The first big band concert of the season for the Thompson Jazz Studies Program will feature a couple of familiar faces in new roles—along with new twists on old, familiar tunes.
On Thursday, Oct. 12, Associate Professor of Jazz Studies Paul McKee directs the Concert Jazz Ensemble, CU’s premier jazz group, while jazz trombone doctoral student David Smith conducts Jazz Ensemble II. Both leaders are planning programs that touch on the many different styles that defined the genre, leading all the way back to the 1930s.
“The history of jazz is a pendulum,” McKee explains. “When big band dance music was popular, the music primarily focused on dancers. Then the musicians got restless with the conservative format and started to focus more on soloing and improvisation, which became the bebop style. But that, unfortunately, alienated audiences, so the pendulum swung back to cool jazz, and on it goes, back and forth."
In his debut at the head of the Concert Jazz Ensemble, trombonist McKee wanted to bring a bit of his own jazz history onto the Grusin Music Hall stage. The program he chose includes a balance of more structured, traditional big band music balanced with contemporary styles and compositions.
“There will be something for everyone. I’ve toured a lot with big bands, and the thing that’s so cool about the style is that the arrangement is consistent every time you play a tune, but there’s always a section devoted to improvised solos, which will be different every time. It’s a great way to break people into jazz.”
In addition to his own arrangement of a piece by jazz pianist Don Pullen, McKee will lead the ensemble in his original composition “The Messenger,” a tribute to trumpeter Woody Shaw. “The piece has a lot of energy and excitement to it, and I’m excited to play it and feature one of our trumpet soloists,” McKee says.
Also on the Concert Jazz program is “A Prayer for Lester Bowie,” written by band member Hugh Ragin in homage to the avant-garde trumpeter.
Standards from “The Great American Songbook” pepper the set for Jazz Ensemble II. Band leader David Smith, in his final year of doctoral studies, says the crowd will probably recognize some favorites from Duke Ellington and Richard Rodgers, but there will be a different spin on the classics.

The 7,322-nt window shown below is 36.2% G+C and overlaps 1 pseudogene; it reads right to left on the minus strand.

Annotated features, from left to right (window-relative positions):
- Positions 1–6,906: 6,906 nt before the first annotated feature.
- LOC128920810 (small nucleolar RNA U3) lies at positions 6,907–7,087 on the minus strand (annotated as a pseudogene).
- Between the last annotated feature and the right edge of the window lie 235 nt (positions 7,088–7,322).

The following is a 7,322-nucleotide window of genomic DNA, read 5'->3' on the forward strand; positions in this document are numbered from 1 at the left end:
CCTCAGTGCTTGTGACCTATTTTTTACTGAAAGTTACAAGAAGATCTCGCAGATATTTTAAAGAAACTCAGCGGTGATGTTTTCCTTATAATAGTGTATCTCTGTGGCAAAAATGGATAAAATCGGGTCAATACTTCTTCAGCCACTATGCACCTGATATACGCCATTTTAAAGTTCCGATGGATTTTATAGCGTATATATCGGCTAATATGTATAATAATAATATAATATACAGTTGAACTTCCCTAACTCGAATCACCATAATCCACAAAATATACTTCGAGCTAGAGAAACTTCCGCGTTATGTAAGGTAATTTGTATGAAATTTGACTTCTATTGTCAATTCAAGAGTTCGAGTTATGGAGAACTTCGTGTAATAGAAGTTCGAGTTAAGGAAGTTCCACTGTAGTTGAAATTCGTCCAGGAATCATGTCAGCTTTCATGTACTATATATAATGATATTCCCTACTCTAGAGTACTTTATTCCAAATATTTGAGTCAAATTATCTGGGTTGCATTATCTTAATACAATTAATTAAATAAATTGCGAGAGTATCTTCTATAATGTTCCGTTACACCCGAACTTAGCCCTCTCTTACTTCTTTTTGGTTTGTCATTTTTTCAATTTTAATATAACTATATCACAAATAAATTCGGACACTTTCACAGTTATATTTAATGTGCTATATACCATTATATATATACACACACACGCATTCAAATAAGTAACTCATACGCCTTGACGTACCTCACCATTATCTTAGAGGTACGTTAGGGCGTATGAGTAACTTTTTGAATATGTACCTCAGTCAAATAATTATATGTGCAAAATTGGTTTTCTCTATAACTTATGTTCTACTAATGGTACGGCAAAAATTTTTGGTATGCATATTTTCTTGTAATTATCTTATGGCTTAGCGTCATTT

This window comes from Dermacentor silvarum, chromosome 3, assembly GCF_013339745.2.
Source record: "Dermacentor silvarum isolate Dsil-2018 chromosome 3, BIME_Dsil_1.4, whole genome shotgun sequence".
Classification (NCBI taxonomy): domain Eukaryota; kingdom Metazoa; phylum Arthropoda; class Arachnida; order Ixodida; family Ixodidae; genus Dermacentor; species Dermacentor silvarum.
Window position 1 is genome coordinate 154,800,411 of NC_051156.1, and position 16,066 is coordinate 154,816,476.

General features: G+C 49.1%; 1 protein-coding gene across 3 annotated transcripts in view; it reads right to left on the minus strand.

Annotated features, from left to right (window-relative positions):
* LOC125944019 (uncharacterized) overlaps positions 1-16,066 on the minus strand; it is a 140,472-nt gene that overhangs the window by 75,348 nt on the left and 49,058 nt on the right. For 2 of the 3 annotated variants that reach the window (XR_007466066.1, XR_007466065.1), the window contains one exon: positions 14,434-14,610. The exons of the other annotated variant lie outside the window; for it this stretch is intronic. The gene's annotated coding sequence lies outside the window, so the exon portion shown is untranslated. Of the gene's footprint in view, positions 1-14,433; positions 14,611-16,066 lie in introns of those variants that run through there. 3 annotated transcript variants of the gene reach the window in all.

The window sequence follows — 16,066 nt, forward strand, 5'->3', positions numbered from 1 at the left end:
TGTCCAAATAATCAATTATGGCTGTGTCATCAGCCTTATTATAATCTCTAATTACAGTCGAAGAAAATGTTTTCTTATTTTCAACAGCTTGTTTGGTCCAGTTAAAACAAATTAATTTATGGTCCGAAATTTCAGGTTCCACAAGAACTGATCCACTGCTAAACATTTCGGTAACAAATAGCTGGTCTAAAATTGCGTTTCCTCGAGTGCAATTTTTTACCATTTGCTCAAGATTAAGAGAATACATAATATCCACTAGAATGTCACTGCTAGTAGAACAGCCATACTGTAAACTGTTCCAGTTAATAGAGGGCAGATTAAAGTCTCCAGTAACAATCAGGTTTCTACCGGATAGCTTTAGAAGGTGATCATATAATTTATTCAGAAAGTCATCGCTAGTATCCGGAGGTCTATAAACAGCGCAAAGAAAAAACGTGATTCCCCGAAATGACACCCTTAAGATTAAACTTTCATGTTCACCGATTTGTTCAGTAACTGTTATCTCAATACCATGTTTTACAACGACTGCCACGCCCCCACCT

"Most of the tunes we’re playing were originally written in 4/4 swing, but we’re changing the style and the feel,” Smith says. “The program features different types of jazz such as funk, samba, bossa nova, swing and blues.”
Trumpet soloist Andrew DePree is featured in “I Remember Clifford,” a ballad written by Benny Golson for trumpeter Clifford Brown, while a number of different musicians get a chance to show off in John Fedchock’s “Blues for Red.”
“Fedchock is a well-known trombonist who did a master class at the College of Music last year. This is a blues piece with a good swing to it that features an open section where we’ll give the musicians who haven’t had a solo a chance to be featured.”
McKee says the concert should be a satisfying combination of music that is both interesting and entertaining for the musicians as well as Boulder’s dedicated jazz crowd.
“We have a fairly consistent and varied audience,” he says. “A lot of people think of big band as their grandparents’ music, but as jazz evolves, big band music takes on more aspects of world music. And that’s basically what jazz is: a blending of different cultures.”
The Thompson Jazz Studies Concert Jazz Ensemble and Jazz Ensemble II take the stage at Grusin Music Hall on Thursday, Oct. 12, at 7:30 p.m. The concert is free and open to the public. Find more information at CUPresents.org.